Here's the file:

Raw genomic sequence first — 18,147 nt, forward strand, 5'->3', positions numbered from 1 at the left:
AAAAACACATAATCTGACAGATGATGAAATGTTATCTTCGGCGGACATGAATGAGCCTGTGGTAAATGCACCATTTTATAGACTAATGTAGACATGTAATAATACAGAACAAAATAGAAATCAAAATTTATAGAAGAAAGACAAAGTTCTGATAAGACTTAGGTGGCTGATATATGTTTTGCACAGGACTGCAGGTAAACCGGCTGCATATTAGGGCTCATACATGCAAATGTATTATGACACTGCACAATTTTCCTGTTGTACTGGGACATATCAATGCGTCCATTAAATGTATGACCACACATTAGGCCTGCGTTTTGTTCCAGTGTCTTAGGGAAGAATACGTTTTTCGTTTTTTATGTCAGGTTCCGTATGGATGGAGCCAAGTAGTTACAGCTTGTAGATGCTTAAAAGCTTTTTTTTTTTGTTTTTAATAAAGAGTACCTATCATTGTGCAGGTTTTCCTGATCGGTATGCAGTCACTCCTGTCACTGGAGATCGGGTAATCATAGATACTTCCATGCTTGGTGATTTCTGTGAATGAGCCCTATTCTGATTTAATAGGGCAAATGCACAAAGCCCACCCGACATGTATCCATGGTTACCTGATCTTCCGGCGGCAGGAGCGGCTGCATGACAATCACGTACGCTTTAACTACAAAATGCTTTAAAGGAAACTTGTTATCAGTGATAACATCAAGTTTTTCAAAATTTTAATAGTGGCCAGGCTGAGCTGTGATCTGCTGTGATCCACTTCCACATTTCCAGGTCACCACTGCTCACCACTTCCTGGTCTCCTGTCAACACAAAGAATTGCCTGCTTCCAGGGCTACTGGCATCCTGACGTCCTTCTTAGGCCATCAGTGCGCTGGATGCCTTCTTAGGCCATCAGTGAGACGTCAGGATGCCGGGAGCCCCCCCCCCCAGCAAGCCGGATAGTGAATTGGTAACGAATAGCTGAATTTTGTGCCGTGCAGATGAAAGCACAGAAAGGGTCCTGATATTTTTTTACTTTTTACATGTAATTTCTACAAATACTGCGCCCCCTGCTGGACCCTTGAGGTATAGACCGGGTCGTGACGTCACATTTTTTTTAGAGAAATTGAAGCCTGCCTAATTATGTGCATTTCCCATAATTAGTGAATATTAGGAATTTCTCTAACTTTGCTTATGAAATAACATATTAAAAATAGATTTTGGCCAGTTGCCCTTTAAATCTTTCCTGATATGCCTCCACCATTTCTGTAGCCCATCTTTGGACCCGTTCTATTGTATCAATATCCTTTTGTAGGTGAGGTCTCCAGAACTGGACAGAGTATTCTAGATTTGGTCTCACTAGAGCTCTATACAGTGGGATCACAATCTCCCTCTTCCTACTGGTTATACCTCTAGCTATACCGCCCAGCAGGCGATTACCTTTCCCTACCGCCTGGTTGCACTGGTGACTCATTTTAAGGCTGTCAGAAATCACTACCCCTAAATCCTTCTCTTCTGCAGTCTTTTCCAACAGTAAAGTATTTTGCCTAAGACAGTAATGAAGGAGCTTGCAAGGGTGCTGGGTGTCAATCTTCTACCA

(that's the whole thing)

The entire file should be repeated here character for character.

Raw genomic sequence first — 18,147 nt, forward strand, 5'->3', positions numbered from 1 at the left:
AAAAACACATAATCTGACAGATGATGAAATGTTATCTTCGGCGGACATGAATGAGCCTGTGGTAAATGCACCATTTTATAGACTAATGTAGACATGTAATAATACAGAACAAAATAGAAATCAAAATTTATAGAAGAAAGACAAAGTTCTGATAAGACTTAGGTGGCTGATATATGTTTTGCACAGGACTGCAGGTAAACCGGCTGCATATTAGGGCTCATACATGCAAATGTATTATGACACTGCACAATTTTCCTGTTGTACTGGGACATATCAATGCGTCCATTAAATGTATGACCACACATTAGGCCTGCGTTTTGTTCCAGTGTCTTAGGGAAGAATACGTTTTTCGTTTTTTATGTCAGGTTCCGTATGGATGGAGCCAAGTAGTTACAGCTTGTAGATGCTTAAAAGCTTTTTTTTTTTGTTTTTAATAAAGAGTACCTATCATTGTGCAGGTTTTCCTGATCGGTATGCAGTCACTCCTGTCACTGGAGATCGGGTAATCATAGATACTTCCATGCTTGGTGATTTCTGTGAATGAGCCCTATTCTGATTTAATAGGGCAAATGCACAAAGCCCACCCGACATGTATCCATGGTTACCTGATCTTCCGGCGGCAGGAGCGGCTGCATGACAATCACGTACGCTTTAACTACAAAATGCTTTAAAGGAAACTTGTTATCAGTGATAACATCAAGTTTTTCAAAATTTTAATAGTGGCCAGGCTGAGCTGTGATCTGCTGTGATCCACTTCCACATTTCCAGGTCACCACTGCTCACCACTTCCTGGTCTCCTGTCAACACAAAGAATTGCCTGCTTCCAGGGCTACTGGCATCCTGACGTCCTTCTTAGGCCATCAGTGCGCTGGATGCCTTCTTAGGCCATCAGTGAGACGTCAGGATGCCGGGAGCCCCCCCCCCCAGCAAGCCGGATAGTGAATTGGTAACGAATAGCTGAATTTTGTGCCGTGCAGATGAAAGCACAGAAAGGGTCCTGATATTTTTTTACTTTTTACATGTAATTTCTACAAATACTGCGCCCCCTGCTGGACCCTTGAGGTATAGACCGGGTCGTGACGTCACATTTTTTTTAGAGAAATTGAAGCCTGCCTAATTATGTGCATTTCCCATAATTAGTGAATATTAGGAATTTCTCTAACTTTGCTTATGAAATAACATATTAAAAATAGATTTTGGCCAGTTGCCCTTTAAATCTTTCCTGATATGCCTCCACCATTTCTGTAGCCCATCTTTGGACCCGTTCTATTGTATCAATATCCTTTTGTAGGTGAGGTCTCCAGAACTGGACAGAGTATTCTAGATTTGGTCTCACTAGAGCTCTATACAGTGGGATCACAATCTCCCTCTTCCTACTGGTTATACCTCTAGCTATACCGCCCAGCAGGCGATTACCTTTCCCTACCGCCTGGTTGCACTGGTGACTCATTTTAAGGCTGTCAGAAATCACTACCCCTAAATCCTTCTCTTCTGCAGTCTTTTCCAACAGTAAAGTATTTTGCCTAAGACAGTAATGAAGGAGCTTGCAAGGGTGCTGGGTGTCAATCTTCTACCA